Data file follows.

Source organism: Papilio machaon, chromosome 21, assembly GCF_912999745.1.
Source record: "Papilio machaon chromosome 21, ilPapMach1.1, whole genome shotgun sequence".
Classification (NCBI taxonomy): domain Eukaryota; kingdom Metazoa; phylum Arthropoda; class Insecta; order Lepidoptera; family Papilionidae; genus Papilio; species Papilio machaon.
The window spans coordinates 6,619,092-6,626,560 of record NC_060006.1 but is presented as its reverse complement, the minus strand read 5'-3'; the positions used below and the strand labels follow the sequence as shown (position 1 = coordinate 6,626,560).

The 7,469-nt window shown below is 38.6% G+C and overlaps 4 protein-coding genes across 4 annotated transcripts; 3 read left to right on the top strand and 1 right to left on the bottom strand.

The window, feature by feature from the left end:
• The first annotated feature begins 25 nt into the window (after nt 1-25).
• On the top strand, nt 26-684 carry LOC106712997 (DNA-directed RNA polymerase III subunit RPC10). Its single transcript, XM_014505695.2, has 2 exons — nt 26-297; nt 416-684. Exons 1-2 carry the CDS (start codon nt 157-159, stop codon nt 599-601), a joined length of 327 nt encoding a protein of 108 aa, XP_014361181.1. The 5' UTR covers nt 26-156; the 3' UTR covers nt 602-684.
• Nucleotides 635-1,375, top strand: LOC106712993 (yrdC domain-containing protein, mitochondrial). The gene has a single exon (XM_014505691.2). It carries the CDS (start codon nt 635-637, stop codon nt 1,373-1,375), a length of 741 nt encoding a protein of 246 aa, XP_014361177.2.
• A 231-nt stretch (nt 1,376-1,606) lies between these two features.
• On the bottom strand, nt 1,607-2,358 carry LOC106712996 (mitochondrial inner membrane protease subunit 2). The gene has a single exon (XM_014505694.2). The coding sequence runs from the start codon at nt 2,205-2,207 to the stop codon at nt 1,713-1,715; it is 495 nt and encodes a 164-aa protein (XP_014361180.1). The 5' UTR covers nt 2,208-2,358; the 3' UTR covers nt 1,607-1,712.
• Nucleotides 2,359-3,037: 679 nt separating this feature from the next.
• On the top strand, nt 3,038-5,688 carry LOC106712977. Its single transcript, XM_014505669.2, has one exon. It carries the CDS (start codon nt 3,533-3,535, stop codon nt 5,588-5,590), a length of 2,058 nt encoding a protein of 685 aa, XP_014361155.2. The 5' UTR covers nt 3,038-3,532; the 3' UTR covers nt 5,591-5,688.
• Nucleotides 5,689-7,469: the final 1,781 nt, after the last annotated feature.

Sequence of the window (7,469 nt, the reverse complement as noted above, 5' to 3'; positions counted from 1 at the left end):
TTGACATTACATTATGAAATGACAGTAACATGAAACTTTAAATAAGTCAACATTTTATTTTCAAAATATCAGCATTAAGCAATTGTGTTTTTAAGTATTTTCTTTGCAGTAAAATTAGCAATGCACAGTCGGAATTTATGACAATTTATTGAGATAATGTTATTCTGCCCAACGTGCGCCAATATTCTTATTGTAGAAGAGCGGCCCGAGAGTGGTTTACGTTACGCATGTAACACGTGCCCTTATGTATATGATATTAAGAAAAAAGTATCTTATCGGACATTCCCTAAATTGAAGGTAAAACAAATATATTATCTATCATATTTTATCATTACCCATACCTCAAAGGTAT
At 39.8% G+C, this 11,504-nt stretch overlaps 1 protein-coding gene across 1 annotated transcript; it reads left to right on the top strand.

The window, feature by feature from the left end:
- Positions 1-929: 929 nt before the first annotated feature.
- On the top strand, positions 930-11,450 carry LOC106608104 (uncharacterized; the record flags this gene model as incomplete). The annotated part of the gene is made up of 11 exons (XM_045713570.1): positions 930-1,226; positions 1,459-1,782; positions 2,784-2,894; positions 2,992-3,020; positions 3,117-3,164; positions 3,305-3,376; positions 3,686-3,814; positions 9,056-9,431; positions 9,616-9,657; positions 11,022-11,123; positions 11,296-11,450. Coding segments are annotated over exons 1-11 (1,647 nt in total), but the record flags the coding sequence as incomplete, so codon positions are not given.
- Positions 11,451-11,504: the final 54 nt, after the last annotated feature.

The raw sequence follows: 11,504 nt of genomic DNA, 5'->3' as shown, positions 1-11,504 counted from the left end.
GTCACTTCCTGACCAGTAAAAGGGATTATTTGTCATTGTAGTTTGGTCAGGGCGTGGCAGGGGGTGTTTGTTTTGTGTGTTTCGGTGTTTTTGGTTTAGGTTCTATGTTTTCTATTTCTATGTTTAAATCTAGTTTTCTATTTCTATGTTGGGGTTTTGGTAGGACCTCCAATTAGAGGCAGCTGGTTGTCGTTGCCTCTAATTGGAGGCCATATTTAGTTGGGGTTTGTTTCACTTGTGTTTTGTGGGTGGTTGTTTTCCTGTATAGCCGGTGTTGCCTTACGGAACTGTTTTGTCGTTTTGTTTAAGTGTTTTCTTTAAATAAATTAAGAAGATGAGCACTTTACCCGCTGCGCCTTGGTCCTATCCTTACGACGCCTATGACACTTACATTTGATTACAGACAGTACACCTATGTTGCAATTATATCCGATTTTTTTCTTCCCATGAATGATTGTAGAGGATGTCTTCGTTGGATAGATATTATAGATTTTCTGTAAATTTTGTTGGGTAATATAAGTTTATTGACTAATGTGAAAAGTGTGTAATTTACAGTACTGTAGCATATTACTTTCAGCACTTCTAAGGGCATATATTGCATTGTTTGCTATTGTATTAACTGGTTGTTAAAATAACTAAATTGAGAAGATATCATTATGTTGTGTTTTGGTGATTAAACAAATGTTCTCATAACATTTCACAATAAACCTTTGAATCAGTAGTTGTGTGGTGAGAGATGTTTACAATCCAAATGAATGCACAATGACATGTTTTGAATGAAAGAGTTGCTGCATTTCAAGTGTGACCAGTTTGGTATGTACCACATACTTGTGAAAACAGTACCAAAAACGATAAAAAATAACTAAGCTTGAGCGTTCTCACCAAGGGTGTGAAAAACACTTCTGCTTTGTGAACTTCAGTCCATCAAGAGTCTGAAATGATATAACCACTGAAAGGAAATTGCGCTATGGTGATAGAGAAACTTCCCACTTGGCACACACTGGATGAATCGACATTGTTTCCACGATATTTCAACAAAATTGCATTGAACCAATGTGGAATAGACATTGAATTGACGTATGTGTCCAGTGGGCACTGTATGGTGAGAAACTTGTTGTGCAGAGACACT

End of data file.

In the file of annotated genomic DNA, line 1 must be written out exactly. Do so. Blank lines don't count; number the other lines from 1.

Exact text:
Source organism: Papilio machaon, chromosome 21, assembly GCF_912999745.1.